Francesca Zambello has done so much over the years to lower the artificial barriers between “high” and “low” culture, between the operatic genre and Broadway musicals, that it is actually surprising that it took her so long to adapt her well-travelled production of Gershwin’s Porgy and Bess for Glimmerglass’ smaller sized stage.

Talise Trevigne (Bess) and Musa Ngqungwana (Porgy) © Karli Cadel
Talise Trevigne (Bess) and Musa Ngqungwana (Porgy)
© Karli Cadel

During a sold-out Saturday night performance, an admiring public acknowledged the director’s ability to juggle with many simultaneously happening details while keeping an alert pace and focusing on the essential. The staging reuses Peter J. Davison’s scenic design where librettist Dubose Heyward’s Catfish Row is a corrugated steel structure with sliding doors that looks more like a ready to be abandoned prison than a Gullah community environment in Charleston, South Carolina.

For decades, after opening on Broadway in 1935, Porgy and Bess was more talked about then staged. Even if its wonderful songs became popular, any attempt to revive the opera fell victim to an overall perception of the work being an example of Uncle Tomism. A landmark 1976 production at the Houston Grand Opera ignited a new interest in Gershwin’s opus. Remarkably, John DeMain, who conducted those Houston performances and hundreds of others since, is leading from the pit this Glimmerglass revival. His familiarity with the score was easily appreciated from the first measures of the overture, where strings are joined by screeching brass and the unusual sounds of a xylophone. Conducting a confident Glimmerglass Orchestra, DeMain brought forward the exceptional quality of Gershwin’s writing, the composer's ability to absorb and seamlessly blend together the vernacular of American blues, spirituals, gospel and jazz music with the rigors of operatic form and elements of 20th-century European modernism. He clearly underlined Gershwin’s use of leitmotifs, representing individual characters – such as Porgy or the malevolent Sportin’ Life – objects – the “happy dust” – or places – Catfish Row itself. In one of the evening’s high points, DeMain vigorously sustained the complex six voices contrapuntal writing at the height of the hurricane scene. There were other remarkable orchestral moments: the solo horn over strings during Beth’s farewell scene or the brass fugal underlining of the first act’s fighting. More than anything else though, DeMain helped a valuable vocal cast shine through the entire performance.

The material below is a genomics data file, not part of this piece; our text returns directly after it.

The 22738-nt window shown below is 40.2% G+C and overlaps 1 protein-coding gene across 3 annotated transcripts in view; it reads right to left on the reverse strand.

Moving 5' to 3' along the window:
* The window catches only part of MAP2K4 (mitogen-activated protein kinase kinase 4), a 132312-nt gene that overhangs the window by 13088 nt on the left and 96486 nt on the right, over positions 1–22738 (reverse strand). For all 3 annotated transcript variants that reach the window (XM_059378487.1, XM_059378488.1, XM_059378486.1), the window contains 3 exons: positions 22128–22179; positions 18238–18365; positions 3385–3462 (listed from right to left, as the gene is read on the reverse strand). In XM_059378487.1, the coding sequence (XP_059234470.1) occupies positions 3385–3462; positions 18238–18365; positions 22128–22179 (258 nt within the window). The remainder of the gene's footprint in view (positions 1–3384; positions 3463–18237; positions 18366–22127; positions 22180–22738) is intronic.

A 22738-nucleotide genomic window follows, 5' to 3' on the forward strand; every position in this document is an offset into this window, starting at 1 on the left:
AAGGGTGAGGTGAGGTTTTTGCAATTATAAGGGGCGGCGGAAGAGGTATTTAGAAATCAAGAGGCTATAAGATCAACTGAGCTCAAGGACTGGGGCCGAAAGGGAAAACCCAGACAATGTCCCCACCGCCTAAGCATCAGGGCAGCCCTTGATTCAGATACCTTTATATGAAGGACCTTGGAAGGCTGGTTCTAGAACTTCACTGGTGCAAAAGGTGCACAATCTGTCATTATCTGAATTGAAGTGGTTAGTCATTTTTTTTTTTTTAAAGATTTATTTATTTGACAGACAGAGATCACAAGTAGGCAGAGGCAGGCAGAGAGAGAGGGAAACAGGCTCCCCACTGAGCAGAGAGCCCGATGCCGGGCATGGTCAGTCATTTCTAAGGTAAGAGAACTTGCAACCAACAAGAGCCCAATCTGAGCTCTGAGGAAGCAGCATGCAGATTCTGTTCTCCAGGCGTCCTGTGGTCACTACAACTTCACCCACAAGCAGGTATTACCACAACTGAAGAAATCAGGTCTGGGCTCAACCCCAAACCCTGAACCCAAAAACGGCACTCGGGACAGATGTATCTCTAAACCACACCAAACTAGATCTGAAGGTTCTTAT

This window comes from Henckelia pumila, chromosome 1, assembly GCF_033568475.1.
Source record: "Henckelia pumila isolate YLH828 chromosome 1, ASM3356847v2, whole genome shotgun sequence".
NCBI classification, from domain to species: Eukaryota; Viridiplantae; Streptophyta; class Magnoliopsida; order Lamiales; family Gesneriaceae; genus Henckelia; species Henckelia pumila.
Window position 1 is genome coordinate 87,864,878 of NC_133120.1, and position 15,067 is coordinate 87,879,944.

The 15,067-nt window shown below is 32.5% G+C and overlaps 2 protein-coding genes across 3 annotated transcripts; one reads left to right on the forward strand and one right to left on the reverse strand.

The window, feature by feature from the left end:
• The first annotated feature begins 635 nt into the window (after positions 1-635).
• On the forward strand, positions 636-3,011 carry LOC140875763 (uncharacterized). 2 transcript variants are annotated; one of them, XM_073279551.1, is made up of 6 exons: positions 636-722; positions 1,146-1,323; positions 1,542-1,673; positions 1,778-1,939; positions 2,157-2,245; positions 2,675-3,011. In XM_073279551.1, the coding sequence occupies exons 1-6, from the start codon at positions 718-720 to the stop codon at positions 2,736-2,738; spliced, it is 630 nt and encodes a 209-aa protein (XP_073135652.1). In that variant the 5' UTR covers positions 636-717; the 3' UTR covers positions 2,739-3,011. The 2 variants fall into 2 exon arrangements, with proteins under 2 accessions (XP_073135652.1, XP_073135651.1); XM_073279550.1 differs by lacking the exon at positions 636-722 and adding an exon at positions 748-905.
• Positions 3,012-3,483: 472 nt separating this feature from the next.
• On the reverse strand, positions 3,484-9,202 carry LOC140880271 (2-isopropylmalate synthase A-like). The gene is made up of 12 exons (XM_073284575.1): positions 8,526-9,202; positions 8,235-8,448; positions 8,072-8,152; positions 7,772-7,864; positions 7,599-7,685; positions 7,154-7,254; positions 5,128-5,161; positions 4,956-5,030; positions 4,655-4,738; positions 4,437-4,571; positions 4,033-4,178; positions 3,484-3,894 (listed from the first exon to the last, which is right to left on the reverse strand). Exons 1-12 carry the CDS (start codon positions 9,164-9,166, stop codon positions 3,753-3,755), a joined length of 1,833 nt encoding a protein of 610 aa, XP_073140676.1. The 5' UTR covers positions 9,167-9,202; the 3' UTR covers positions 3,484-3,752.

Musa Ngqungwana (Porgy) © Karli Cadel
Musa Ngqungwana (Porgy)
© Karli Cadel

Glimmerglass is renowned for its vocal training and most of the singers were current members or alumni of Glimmerglass’ Young Artists Program. If one needs a quick example of the quality of the training offered, two cameo appearances would suffice: soprano Jasmin White was extraordinary as the Strawberry Woman and tenor Chaz’men William-Ali, also interpreting the ill-fated Robbins, was as outstanding as the other peddler, the Crab Man. The evening was almost stolen by Simone Z. Paulwell who brought her authoritative and mellifluous soprano voice to the role of Serena. The intensity with which she rendered the aria “My man’s gone now”, a lament for Robbins, her murdered husband, demonstrated that Paulwell is ready to tackle many significant roles of the operatic repertoire. The opera’s most famous tune, Clara’s “Summertime”, was heartfeltly sung by soprano Meroë Khalia Adeeb on two separate instances, but her delivery partially lacked the simplicity and directness associated with a lullaby.

Meroë Khalia Adeeb © Karli Cadel
Meroë Khalia Adeeb
© Karli Cadel

In the role of Jake, Clara's husband, baritone Justin Austin was a correct but not very convincing interpreter of “A woman is a sometime thing”. Contralto Judith Skinner was a powerfully intransigent Maria. Frederick Ballentine, moving around with oily slickness, portrayed Sportin’ Life’s cunning character, but less so his ability to provide Mephistophelian judgements about human weakness. His voice was on the thin side in the well-known “It ain’t necessarily so”. Baritone Norman Garrett was fully credible as Crown, the other malefic character in Bess’ life. Scary and exulting dark confidence, he justified the sway Crown held over her. Talise Trevigne is a well-established soprano. Her voice has a rich lyric quality and she easily negotiated the soaring lines that Gershwin assigned to Bess, the bad girl incapable of redeeming herself through love. She didn’t fully bring out though the character’s psychological frailty, her conflicting feelings and visceral reactions. Moving credibly around with a crutch, bass-baritone Musa Ngqungwana demonstrated a clear command of the dramatic demands he faced as Porgy. The South African singer portrayed the character’s modesty, dignity and inner strength well. Ngqungwana’s lacks the smooth legato of a true basso cantante, but he sang with nonchalance and a warm, gritty vibrato the entire evening, especially Porgy signature aria “I got plenty o’ nuttin’”.

Talise Trevigne (Bess) and Norman Garrett (Crown) © Karli Cadel
Talise Trevigne (Bess) and Norman Garrett (Crown)
© Karli Cadel

An overall theatrical and musical success, Glimmerglass’ Porgy and Bess proves one more time that Gershwin’s opus remains America’s most important 20th-century opera.